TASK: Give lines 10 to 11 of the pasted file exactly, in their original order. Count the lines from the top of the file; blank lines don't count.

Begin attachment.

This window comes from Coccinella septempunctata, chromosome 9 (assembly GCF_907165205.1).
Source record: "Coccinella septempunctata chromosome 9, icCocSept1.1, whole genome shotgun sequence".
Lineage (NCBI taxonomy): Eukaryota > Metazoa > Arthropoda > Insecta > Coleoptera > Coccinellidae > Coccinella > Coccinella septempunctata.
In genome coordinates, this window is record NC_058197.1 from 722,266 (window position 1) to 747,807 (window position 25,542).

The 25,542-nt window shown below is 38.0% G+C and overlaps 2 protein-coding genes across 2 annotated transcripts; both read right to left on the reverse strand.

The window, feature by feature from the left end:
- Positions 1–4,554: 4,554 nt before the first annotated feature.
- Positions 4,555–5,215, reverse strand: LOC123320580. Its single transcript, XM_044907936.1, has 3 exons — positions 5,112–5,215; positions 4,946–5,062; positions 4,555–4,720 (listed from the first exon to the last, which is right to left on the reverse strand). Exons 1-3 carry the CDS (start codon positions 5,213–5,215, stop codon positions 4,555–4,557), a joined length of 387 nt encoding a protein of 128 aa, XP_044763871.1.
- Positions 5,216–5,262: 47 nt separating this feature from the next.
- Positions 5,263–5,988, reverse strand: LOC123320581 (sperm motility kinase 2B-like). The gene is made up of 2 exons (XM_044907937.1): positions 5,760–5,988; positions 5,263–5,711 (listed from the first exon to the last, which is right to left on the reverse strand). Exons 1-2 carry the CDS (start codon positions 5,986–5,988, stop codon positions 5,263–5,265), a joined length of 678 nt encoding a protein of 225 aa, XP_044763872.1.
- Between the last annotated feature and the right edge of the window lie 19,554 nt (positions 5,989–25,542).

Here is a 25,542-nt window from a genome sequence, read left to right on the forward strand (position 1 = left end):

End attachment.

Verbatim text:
- Positions 5,263–5,988, reverse strand: LOC123320581 (sperm motility kinase 2B-like). The gene is made up of 2 exons (XM_044907937.1): positions 5,760–5,988; positions 5,263–5,711 (listed from the first exon to the last, which is right to left on the reverse strand). Exons 1-2 carry the CDS (start codon positions 5,986–5,988, stop codon positions 5,263–5,265), a joined length of 678 nt encoding a protein of 225 aa, XP_044763872.1.
- Between the last annotated feature and the right edge of the window lie 19,554 nt (positions 5,989–25,542).